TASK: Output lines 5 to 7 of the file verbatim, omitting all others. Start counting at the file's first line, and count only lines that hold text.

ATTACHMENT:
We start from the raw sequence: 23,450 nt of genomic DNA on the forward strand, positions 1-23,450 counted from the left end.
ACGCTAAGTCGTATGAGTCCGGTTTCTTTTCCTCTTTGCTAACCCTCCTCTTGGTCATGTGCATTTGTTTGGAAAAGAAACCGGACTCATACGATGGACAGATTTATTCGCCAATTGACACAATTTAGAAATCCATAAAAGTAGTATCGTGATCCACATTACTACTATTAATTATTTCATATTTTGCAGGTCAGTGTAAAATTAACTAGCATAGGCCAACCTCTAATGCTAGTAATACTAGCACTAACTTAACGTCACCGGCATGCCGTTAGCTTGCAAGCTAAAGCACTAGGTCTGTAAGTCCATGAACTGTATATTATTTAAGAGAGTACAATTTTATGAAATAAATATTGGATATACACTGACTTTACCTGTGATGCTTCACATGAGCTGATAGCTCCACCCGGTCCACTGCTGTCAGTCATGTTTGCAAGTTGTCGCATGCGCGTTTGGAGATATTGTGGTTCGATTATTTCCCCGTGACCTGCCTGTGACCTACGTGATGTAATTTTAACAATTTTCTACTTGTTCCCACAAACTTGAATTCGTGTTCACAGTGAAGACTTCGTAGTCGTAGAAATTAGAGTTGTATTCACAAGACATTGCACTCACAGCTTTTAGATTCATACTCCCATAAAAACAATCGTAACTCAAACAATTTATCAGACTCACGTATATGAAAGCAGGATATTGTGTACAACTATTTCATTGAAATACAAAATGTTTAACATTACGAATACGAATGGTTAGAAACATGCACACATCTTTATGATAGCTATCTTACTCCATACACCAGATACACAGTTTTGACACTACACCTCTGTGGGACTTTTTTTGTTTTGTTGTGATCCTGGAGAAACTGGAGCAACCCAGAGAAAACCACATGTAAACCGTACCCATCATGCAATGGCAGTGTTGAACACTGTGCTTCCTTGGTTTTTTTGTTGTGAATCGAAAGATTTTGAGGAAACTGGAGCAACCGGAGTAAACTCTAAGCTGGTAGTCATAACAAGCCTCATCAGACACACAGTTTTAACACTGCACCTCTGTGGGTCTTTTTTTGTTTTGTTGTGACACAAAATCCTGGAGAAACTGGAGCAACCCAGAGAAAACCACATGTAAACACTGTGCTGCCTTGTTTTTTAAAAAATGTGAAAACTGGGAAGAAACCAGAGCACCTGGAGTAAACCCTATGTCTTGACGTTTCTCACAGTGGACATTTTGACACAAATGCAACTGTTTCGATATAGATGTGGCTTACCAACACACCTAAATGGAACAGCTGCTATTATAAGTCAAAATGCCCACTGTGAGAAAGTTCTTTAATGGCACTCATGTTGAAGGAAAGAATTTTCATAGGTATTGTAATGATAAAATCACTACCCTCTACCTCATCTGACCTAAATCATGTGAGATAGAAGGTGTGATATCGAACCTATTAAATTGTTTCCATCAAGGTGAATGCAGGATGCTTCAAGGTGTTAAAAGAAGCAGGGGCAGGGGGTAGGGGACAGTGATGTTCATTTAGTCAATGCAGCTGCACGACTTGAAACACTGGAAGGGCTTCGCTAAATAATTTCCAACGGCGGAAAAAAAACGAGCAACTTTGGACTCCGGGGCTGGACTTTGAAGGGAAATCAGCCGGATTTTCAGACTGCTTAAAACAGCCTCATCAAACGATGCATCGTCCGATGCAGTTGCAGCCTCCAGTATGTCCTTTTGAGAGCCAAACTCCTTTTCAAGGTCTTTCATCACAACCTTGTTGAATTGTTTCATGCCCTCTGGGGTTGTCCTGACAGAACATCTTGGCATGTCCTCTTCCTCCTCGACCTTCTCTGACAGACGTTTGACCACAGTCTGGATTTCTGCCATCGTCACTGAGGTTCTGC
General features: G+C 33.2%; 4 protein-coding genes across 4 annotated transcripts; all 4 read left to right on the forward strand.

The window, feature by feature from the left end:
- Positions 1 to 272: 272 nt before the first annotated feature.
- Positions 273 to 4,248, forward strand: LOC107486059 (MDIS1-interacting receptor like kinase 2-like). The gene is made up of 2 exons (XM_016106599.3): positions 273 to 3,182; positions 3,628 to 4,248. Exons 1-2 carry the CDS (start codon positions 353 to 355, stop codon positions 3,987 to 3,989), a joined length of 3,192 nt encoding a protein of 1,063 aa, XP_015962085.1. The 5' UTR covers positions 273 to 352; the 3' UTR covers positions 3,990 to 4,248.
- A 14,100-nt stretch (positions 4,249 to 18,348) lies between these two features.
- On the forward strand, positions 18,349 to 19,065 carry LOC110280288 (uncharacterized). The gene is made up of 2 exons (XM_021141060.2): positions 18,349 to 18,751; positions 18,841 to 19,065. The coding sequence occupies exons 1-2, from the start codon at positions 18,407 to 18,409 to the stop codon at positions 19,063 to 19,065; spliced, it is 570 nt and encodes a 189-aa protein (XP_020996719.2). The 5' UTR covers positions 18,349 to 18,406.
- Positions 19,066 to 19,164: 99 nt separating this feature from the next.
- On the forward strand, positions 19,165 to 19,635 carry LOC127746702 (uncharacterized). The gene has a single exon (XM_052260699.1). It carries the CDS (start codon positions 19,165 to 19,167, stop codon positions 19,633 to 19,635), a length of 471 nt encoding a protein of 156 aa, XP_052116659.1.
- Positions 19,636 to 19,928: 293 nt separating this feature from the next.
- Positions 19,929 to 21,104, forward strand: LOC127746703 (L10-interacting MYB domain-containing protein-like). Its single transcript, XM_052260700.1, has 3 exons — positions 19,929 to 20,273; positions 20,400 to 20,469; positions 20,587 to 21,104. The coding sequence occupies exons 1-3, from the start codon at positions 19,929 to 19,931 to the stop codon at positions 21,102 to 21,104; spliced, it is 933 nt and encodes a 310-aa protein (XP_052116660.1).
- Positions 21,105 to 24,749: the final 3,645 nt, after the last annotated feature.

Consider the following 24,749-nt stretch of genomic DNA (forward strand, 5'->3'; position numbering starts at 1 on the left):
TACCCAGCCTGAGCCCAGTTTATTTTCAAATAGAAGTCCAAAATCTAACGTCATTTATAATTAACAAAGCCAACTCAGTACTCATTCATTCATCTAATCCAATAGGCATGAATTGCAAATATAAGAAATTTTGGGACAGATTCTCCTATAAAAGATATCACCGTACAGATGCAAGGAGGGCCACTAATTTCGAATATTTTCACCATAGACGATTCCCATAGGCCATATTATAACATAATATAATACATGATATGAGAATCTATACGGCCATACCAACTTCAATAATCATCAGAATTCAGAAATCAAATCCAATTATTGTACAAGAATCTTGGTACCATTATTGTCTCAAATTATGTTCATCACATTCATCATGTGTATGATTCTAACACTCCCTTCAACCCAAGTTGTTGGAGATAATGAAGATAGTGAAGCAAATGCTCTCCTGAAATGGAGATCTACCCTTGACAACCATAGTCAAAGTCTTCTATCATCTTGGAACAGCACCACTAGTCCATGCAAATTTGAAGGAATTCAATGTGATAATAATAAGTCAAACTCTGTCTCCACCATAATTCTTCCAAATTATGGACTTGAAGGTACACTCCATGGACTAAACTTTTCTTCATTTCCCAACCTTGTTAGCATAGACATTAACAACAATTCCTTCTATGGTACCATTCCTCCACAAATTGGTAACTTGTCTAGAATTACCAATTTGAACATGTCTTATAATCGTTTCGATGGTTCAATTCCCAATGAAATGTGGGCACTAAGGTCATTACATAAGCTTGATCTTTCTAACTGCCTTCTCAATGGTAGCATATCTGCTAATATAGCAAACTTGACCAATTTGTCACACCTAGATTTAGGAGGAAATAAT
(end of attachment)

- Positions 1 to 272: 272 nt before the first annotated feature.
- Positions 273 to 4,248, forward strand: LOC107486059 (MDIS1-interacting receptor like kinase 2-like). The gene is made up of 2 exons (XM_016106599.3): positions 273 to 3,182; positions 3,628 to 4,248. Exons 1-2 carry the CDS (start codon positions 353 to 355, stop codon positions 3,987 to 3,989), a joined length of 3,192 nt encoding a protein of 1,063 aa, XP_015962085.1. The 5' UTR covers positions 273 to 352; the 3' UTR covers positions 3,990 to 4,248.
- A 14,100-nt stretch (positions 4,249 to 18,348) lies between these two features.